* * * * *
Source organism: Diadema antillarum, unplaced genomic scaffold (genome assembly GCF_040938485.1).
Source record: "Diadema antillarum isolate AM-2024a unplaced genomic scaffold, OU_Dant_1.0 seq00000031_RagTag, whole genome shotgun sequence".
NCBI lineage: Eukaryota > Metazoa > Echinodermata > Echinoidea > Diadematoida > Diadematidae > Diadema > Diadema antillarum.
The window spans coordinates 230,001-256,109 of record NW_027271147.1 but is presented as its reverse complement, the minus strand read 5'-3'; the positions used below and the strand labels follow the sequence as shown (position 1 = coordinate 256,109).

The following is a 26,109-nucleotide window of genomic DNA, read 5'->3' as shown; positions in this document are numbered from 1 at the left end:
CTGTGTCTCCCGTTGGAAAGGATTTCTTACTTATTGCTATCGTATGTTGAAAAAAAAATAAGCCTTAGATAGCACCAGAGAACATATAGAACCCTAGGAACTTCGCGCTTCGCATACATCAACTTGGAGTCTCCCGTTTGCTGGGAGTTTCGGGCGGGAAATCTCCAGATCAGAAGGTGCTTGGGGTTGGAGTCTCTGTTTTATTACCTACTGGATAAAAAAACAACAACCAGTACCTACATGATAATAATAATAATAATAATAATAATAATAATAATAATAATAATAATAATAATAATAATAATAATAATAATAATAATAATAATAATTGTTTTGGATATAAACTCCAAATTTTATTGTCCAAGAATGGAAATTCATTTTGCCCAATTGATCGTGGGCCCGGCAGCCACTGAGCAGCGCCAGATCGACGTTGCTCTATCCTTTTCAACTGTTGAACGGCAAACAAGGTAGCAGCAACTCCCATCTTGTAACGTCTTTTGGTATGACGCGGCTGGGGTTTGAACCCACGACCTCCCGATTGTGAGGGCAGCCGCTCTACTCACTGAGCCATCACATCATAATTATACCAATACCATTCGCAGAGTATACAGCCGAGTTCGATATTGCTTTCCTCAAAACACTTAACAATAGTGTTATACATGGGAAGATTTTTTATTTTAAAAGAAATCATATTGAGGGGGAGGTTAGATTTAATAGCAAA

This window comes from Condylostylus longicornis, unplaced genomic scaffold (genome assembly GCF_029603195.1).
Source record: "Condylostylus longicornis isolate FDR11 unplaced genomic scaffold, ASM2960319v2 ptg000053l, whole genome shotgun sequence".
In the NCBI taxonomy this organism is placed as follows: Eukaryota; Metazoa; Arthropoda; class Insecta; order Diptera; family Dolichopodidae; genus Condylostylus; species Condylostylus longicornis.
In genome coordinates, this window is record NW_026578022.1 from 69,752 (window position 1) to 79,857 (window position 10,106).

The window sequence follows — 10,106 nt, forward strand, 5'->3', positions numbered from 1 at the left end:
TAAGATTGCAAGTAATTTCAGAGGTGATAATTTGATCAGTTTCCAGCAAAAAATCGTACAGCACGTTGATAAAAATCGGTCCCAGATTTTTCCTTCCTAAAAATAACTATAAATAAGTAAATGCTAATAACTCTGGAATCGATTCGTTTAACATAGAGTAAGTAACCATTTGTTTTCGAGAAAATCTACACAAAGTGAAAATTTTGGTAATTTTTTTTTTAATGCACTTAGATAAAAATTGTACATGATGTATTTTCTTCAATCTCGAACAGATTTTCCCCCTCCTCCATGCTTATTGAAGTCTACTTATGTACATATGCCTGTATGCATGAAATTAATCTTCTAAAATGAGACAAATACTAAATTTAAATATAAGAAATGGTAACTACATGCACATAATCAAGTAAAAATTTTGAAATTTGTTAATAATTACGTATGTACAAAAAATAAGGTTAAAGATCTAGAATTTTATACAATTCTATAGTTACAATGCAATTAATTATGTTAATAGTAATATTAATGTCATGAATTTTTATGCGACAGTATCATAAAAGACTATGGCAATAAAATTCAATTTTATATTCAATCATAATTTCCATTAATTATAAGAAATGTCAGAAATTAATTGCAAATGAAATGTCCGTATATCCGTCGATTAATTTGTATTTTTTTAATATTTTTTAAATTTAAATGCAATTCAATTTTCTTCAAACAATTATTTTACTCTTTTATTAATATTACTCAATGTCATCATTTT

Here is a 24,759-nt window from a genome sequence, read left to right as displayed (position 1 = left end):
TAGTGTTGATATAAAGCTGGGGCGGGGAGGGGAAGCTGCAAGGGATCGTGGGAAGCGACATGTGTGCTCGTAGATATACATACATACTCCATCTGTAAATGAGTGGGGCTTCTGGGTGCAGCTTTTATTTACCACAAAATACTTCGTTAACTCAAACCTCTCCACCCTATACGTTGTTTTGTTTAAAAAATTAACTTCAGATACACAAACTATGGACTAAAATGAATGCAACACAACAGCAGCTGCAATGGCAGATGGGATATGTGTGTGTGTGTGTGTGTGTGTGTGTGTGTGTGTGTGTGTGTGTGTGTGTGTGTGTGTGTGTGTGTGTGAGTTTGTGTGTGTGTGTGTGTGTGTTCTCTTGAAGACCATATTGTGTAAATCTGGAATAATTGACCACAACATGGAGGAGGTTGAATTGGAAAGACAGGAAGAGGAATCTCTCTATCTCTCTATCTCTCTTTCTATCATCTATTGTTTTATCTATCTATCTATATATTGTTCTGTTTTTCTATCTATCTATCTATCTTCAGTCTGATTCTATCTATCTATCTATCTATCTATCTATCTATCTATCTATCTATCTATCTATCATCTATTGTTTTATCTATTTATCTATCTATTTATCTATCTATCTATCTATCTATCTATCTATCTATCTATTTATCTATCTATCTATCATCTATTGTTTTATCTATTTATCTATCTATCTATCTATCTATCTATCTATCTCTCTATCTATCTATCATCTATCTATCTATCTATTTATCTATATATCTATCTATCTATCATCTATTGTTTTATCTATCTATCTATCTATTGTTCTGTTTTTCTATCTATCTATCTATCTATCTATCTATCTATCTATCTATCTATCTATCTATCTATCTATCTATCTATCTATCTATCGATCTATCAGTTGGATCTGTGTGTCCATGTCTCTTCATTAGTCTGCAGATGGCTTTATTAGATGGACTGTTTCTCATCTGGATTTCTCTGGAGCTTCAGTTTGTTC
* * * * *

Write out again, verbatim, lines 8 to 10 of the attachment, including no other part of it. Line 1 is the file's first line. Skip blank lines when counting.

Source record: "Condylostylus longicornis isolate FDR11 unplaced genomic scaffold, ASM2960319v2 ptg000053l, whole genome shotgun sequence".
In the NCBI taxonomy this organism is placed as follows: Eukaryota; Metazoa; Arthropoda; class Insecta; order Diptera; family Dolichopodidae; genus Condylostylus; species Condylostylus longicornis.
In genome coordinates, this window is record NW_026578022.1 from 69,752 (window position 1) to 79,857 (window position 10,106).